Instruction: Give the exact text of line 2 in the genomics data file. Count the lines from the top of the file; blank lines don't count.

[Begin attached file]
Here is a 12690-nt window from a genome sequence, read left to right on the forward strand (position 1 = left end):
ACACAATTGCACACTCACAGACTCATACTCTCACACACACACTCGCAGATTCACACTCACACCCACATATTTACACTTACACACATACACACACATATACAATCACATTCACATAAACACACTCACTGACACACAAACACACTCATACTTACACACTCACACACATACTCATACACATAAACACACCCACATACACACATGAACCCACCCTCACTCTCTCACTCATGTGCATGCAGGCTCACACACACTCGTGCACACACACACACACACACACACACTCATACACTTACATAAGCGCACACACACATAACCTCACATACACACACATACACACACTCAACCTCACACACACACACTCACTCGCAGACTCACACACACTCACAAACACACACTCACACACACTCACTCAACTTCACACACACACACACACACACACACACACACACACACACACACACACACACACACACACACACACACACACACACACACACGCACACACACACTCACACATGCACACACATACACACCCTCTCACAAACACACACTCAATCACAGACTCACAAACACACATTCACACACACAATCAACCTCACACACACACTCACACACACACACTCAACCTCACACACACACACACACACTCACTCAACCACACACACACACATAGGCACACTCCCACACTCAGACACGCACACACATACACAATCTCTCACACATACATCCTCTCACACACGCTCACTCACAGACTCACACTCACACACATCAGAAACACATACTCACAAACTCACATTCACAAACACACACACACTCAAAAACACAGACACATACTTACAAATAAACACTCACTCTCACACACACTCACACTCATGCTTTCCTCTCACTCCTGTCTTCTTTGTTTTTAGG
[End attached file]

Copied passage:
ACACAATTGCACACTCACAGACTCATACTCTCACACACACACTCGCAGATTCACACTCACACCCACATATTTACACTTACACACATACACACACATATACAATCACATTCACATAAACACACTCACTGACACACAAACACACTCATACTTACACACTCACACACATACTCATACACATAAACACACCCACATACACACATGAACCCACCCTCACTCTCTCACTCATGTGCATGCAGGCTCACACACACTCGTGCACACACACACACACACACACACACTCATACACTTACATAAGCGCACACACACATAACCTCACATACACACACATACACACACTCAACCTCACACACACACACTCACTCGCAGACTCACACACACTCACAAACACACACTCACACACACTCACTCAACTTCACACACACACACACACACACACACACACACACACACACACACACACACACACACACACACACACACACACACACACACACGCACACACACACTCACACATGCACACACATACACACCCTCTCACAAACACACACTCAATCACAGACTCACAAACACACATTCACACACACAATCAACCTCACACACACACTCACACACACACACTCAACCTCACACACACACACACACACTCACTCAACCACACACACACACATAGGCACACTCCCACACTCAGACACGCACACACATACACAATCTCTCACACATACATCCTCTCACACACGCTCACTCACAGACTCACACTCACACACATCAGAAACACATACTCACAAACTCACATTCACAAACACACACACACTCAAAAACACAGACACATACTTACAAATAAACACTCACTCTCACACACACTCACACTCATGCTTTCCTCTCACTCCTGTCTTCTTTGTTTTTAGG